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ב"ה

Tall & Humble

Friday, 8 April, 2022 - 7:51 am

Time and again, those recalling their private encounters with Rabbi Menachem M. Schneersohn, the Lubavitcher Rebbe, mention the simplicity and modesty of the Rebbe’s office and surroundings. The Rebbe, it’s fair to say, led a worldwide revolution of Jewish thought and practice. Yet, it was all orchestrated without the trappings of typical bureaucracy, grandeur and pomp.

Apart from other Chassidic Rebbes, the Rebbe did not wear the luxurious, princely garb of Chassidic royalty. He dressed like any other Chassid.

Apart from other Jewish leaders, one did not need connections to see the Rebbe. To be sure, one had to book an appointment months in advance (due to the incredible demand). But, anyone could do so. The Rebbe’s door was open to all – Jew and non-Jew alike.

The Rebbe famously refused gifts, new cars, and all types of honors. He just wanted to focus on Torah study, serving G-d, and helping others.

Despite being the most recognizable Jewish spiritual leader of the twentieth century, the Rebbe lived a life of absolute modesty.

How does utter humility go hand in hand with outrageous success?

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In explaining the need for a person stricken with Tzaraat to utilize both cedar wood and hyssop for purification, the Midrash explains that since he has exalted himself like a cedar, he should humble himself like a grass.  In other words this week’s parsha of Metzorah instructs the use of both a tall tree and a shrub to symbolize the need for humility. After all, Tzaraat is an ailment brought on by Lashon Harah, speaking ill of others – so its remedy is a good dose of modesty.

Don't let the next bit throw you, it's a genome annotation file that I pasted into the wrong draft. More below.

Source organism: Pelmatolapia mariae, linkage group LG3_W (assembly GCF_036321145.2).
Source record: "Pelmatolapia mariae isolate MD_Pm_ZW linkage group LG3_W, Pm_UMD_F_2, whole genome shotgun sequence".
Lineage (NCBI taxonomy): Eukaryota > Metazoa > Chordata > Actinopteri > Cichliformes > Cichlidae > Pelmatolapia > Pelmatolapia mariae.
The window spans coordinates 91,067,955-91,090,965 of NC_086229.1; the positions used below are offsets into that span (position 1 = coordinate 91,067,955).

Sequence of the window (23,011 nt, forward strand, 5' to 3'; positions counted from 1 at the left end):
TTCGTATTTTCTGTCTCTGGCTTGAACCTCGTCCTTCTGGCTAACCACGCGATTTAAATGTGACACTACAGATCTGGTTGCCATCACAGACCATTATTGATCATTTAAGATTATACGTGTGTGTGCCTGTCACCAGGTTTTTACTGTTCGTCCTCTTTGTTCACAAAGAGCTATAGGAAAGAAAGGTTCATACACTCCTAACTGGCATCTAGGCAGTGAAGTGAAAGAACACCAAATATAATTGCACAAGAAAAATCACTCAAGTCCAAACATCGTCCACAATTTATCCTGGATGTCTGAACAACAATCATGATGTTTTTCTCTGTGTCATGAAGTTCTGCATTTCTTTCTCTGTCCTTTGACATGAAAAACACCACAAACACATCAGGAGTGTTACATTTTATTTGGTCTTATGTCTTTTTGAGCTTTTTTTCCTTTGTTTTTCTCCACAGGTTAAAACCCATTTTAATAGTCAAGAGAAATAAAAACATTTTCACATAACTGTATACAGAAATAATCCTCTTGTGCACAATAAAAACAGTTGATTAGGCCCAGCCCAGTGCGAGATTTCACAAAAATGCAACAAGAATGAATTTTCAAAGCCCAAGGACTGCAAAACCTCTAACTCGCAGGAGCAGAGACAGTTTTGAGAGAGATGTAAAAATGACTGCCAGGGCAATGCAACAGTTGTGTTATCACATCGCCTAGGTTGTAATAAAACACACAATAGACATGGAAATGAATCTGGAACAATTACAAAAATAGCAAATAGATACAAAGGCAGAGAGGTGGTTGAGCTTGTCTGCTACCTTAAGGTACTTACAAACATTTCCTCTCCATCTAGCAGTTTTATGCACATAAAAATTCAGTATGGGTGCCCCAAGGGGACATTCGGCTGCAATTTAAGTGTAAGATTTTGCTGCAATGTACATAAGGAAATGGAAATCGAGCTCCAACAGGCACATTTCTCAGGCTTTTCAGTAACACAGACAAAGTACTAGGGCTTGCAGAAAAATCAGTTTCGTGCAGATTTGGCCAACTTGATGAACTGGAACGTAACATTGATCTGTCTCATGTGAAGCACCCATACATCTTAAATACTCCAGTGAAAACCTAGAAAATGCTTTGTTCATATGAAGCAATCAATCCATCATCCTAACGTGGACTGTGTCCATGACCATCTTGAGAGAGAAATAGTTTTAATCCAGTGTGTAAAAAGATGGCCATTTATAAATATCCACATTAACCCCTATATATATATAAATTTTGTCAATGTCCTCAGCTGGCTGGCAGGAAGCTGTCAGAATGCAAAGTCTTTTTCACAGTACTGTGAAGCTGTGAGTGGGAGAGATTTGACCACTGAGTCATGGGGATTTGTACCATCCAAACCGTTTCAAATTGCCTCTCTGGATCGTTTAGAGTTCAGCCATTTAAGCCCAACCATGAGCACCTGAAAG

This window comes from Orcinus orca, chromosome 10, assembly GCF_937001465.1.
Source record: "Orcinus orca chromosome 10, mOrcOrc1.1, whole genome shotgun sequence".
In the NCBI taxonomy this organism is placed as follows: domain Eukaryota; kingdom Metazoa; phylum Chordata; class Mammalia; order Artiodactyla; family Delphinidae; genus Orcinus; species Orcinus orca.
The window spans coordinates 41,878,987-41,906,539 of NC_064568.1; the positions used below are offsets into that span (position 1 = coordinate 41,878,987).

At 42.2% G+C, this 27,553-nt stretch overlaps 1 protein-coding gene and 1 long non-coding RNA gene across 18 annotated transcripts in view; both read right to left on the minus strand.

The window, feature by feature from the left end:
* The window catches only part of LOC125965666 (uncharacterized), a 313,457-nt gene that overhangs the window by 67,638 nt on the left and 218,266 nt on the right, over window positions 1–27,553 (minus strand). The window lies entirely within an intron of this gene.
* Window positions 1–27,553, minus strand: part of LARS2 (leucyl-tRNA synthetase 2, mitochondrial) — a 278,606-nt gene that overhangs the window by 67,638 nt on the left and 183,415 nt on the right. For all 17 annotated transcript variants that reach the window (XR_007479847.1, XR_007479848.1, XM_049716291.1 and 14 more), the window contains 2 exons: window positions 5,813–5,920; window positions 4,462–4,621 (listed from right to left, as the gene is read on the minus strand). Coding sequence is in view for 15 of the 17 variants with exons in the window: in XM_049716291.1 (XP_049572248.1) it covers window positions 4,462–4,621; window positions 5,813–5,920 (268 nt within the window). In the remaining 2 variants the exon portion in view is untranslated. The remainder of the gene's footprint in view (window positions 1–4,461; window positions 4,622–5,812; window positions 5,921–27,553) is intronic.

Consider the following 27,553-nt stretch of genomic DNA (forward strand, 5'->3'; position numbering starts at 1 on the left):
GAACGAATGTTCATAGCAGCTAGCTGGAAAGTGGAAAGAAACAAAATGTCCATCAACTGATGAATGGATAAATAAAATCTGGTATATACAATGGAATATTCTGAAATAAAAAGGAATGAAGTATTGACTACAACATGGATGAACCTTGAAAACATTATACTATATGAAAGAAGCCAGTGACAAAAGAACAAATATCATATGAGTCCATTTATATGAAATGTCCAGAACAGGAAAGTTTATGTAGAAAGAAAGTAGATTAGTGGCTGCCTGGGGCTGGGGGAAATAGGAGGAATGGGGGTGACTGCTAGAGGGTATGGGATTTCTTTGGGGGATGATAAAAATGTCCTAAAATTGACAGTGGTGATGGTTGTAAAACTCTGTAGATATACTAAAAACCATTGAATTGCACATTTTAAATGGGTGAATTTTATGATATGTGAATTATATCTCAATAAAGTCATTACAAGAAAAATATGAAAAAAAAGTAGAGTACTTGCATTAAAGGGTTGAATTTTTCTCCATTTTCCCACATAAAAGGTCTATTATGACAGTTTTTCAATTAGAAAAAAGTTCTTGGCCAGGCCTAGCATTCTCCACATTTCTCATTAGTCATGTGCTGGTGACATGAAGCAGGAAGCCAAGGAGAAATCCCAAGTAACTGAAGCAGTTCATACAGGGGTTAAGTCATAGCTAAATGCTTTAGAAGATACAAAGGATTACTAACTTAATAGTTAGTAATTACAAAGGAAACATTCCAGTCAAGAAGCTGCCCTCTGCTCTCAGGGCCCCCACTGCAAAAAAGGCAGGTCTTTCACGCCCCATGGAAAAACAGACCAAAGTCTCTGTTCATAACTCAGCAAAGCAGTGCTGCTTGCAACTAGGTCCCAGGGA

But if the point is to display true humbleness, why is the cedar part of the purification process at all?

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To better understand this let’s consider the fact that the Torah labels Moshe the humblest of all people on earth. Strange that the man who had a hand in bringing ten plagues upon Egypt, splitting the sea, bringing manna from heaven, and delivering G-d’s wisdom to mankind – is considered the humblest man ever.  How could all that accomplishment be discarded? Was Moses in denial? It’s obvious that he accomplished more than me and you! How can the Torah declare him the most humble of men?

Humility really isn’t about comparing my achievements to others. Rather, true humility is realizing one’s G-d-given abilities and standing tall to maximize them – without letting that get to your head.

So how do I prevent it from getting to my head?

Moshe was incredibly aware that he was the only one to whom G-d spoke "face to face.”  But he also was humbled by those very gifts that G-d had given him. Through rising to the occasion, he felt diminished by the responsibility of his greatness.  He was not humble despite his prominence.  He was humble because of his importance.

To be truly humble is to be confident in the responsibility with which we are entrusted – yet to appreciate the awesomeness of that duty. After all, the Greatest Being of All believes in you – and relies on you. It’s uplifting and humbling all at once.

Don’t strip yourself of ideals and goals to become humble. Don’t denigrate your talents in the name of humility.  Rise like a cedar and reach for the stars – but remember the deep purpose and immense task that is none but yours.

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As world Jewry prepares to mark 120 years since the Rebbe’s birth – on Tuesday, 11 Nissan, corresponding to April 12 – let’s take a page out of the lives of our great leaders.

Let’s commit to do another mitzvah. Please pledge a mitzvah in the Rebbe’s honor at jewishidaho.com/rebbe120.

Doing so shouldn’t add another feather to your cap. Rather, it should add a sense of purpose to your specific role in G-d’s masterplan.

And, that will bring us one step closer to realizing the Rebbe’s vision for a just and perfect world, with the coming of Moshiach.

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